Today, it seems that honest disagreement just isn't possible. Social media, which has become a sewage pipe of political hyper-partisanship and unscientific propaganda, magnifies this disturbing trend. If two otherwise intelligent people disagree on something, accusations of being a liar, fraud, or paid shill are quick to follow.
Compounding this problem is the fact that half of Americans believe in at least one conspiracy theory. Instead of ushering in a Second Enlightenment, it appears the Information Age has turned us into paranoid cynics who perceive dark forces controlling world events. Such is the state of our culture in 2017.
Taking advantage of this toxic mindset are websites like SourceWatch, a site that receives a lot of "dark money" (i.e., money given through industry-connected foundations so it can hypocritically accuse others of taking corporate money). The website is like a politicized, unscientific version of Wikipedia; volunteers, rather than qualified experts, write smear articles about people they don't like. According to it1, we are a part of the grand pharma/chemical/agriculture conspiracy that is poisoning America.
The Weird World of SourceWatch
A look at the site's bizarre logo gives an insight into how they think. The logo implies that companies like Monsanto and BP are secretly controlling Fox News. How realistic is that?
It's not at all. In 2015, Fox News brought in about $2.3 billion in revenues, which nearly doubled CNN's revenues and more than quadrupled MSNBC's. Fox isn't hurting for cash, despite Bill O'Reilly's best efforts.
SourceWatch Knows How Fundraising Works
SourceWatch, which certainly knows how to raise money2, lies about how fundraising works.
First, it peddles the notion that their fundraising is holy and righteous, while the fundraising of others is dirty and contaminated. Second, SourceWatch perpetuates the myth that the groups it disagrees with, like ACSH, alter their opinions and distort facts in order to raise money from industry. In reality, it's the exact opposite. Fundraisers raise money from people who already agree with the mission of the group.
Churches raise money from believers, charities raise money from humanitarians, Republicans raise money from conservatives, Democrats raise money from liberals -- and The Center for Media and Democracy (which publishes SourceWatch) raises money from anti-technology, anti-corporate activists.
SourceWatch Activists Don't Understand Science
Reading through the website, one thing becomes immediately clear: The volunteer bloggers know absolutely nothing about science. Articles that are strictly about scientific topics, such as biotechnology and glyphosate, are appallingly lopsided, poorly sourced, and embarrassingly out-of-date. And as a clever Redditor pointed out, a person who serves on the policy board of the Organic Consumers Association, which provides the corporate funding for the US Right To Know anti-GMO group that promotes Sourcewatch as well, helped write the article on Monsanto, which makes GMOs. That's strange, given SourceWatch's ostensible concern for conflicts of interest.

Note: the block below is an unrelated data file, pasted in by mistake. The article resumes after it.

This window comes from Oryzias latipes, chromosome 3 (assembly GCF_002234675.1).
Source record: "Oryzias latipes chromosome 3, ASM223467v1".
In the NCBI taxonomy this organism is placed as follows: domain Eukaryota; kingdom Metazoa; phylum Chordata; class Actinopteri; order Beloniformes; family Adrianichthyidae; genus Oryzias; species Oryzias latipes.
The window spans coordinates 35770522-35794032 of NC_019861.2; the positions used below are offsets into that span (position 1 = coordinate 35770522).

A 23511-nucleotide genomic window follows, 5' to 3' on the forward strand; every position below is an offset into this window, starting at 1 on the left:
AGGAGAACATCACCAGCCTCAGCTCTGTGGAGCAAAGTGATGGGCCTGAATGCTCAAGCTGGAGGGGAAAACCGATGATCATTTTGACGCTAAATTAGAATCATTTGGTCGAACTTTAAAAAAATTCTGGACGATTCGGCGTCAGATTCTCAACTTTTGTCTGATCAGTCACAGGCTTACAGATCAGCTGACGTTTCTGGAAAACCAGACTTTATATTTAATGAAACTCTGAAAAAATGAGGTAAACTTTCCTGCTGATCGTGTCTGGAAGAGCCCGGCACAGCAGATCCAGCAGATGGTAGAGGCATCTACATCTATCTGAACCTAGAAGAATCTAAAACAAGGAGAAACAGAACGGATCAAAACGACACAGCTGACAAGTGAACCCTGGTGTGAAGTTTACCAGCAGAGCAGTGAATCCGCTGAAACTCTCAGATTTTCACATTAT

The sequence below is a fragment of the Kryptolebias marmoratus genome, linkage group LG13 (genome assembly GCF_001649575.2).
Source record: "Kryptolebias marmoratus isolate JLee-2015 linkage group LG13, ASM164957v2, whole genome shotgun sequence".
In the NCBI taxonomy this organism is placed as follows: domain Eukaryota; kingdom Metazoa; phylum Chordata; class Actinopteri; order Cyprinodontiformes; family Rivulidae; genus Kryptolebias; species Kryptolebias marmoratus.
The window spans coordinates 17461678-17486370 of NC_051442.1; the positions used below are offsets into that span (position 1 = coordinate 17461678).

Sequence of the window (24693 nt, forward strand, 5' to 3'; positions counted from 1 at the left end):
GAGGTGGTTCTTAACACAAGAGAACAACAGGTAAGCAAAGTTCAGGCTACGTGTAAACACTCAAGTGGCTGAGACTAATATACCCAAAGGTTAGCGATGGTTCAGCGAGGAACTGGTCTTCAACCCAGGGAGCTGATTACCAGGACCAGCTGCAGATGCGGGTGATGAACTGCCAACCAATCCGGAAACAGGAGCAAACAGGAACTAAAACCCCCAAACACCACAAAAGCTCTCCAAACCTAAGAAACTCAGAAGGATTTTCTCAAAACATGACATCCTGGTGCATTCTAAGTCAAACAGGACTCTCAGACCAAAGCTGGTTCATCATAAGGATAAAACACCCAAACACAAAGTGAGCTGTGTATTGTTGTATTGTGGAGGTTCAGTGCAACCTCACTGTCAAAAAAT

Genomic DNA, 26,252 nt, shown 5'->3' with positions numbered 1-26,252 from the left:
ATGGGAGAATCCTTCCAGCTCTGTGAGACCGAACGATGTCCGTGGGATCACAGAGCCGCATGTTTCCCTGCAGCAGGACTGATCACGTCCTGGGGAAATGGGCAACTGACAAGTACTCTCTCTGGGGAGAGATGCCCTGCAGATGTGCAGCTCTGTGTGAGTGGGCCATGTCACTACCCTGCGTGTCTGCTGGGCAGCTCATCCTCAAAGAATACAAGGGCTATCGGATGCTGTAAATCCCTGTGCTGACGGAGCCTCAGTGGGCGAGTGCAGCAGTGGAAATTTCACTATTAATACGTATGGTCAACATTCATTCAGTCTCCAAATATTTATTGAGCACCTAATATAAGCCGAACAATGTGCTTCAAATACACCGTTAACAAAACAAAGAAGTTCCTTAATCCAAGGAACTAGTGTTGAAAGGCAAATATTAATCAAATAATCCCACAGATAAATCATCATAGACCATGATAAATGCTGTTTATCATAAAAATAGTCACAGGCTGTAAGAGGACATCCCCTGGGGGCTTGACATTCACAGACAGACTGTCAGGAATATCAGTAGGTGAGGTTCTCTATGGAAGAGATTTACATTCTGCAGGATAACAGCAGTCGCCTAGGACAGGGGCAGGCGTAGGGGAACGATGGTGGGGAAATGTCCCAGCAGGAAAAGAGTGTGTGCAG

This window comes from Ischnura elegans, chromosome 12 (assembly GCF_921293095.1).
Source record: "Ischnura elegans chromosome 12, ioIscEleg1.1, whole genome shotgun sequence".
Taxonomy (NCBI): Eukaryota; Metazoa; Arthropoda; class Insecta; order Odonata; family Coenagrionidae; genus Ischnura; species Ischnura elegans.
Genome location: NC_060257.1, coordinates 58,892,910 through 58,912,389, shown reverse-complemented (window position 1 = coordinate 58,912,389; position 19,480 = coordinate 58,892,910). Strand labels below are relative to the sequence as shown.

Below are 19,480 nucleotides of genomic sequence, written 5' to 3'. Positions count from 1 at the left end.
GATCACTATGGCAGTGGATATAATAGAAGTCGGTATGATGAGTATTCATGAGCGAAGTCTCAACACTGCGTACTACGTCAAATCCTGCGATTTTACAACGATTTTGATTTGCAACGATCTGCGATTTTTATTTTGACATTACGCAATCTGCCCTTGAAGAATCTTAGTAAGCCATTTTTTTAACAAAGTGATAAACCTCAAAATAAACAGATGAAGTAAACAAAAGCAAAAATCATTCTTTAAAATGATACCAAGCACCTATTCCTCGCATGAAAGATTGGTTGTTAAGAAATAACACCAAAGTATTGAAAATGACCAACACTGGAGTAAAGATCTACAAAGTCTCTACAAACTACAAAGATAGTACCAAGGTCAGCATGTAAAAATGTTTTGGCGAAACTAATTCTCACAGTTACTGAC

Unsurprisingly, SourceWatch is an arm of the left-wing, anti-corporate "watchdog" group Center for Media and Democracy. The executive director, Lisa Graves, is a former Clinton administration lawyer with no scientific training who once worked for progressive Sen. Patrick Leahy. Her partisan credentials are impeccable.
That's why all she ever talks about is money. In what has to be a pathological case of projection, Ms. Graves just assumes that money corrupts scientists the same way it corrupts her friends in politics. She doesn't understand that scientists, like our team at ACSH, know that good science is good science, regardless if it was paid for by academia or industry. Honest (or dishonest) people can work for both. The only thing that matters is the quality of the scientific work.
But lawyers and anti-science activists don't think like that. Because they are untrained, they are incapable of analyzing the science, so they do the only thing they know how to do: Make baseless accusations against others and engage in the argumentum ad aurum fallacy. And this time-tested methodology of libeling industry scientists works quite well; even NYU "journalists" do it.
Here is a typical passage on SourceWatch about ACSH:
Numerous ACSH publications (that do not disclose the corporations that have funded the organization) take positions attacking public concerns about various corporate products and practices, such as genetically modified foods (GMOs), pesticides, herbicides, and more, and have sought to downplay concerns raised by scientists and consumers.
This sentence is singularly impressive for its ability to cram so many false assumptions and half-truths into such a small space.
All non-profits maintain donor anonymity. Confidentiality is considered a crucial part of ethical fundraising. Not only does Ms. Graves engage in the exact same behavior, she is also accusing others of acting ethically. That's an incredibly odd argument to be making.
All pro-science groups, including ACSH, wholeheartedly support GMOs and pesticides, regardless of who the donors are3. The reason is because the scientific consensus on GMOs is abundantly clear: They are safe and effective. Similarly, when used at levels deemed safe by the EPA, pesticides are also safe and effective.
SourceWatch: A Website for Conspiracy Theorists
The bottom line is that SourceWatch is precisely what you would expect for a website that is operated by partisan political activists: It is completely science-free and obsessed with money. If we lived 300 years ago, SourceWatch would be warning us about the Illuminati.
(1) Sorry, I refuse to link to this.
(2) The Center for Media and Democracy had a $1 million budget in 2014.
(3) As it so happens, only a tiny 4% of ACSH's donations come from industry.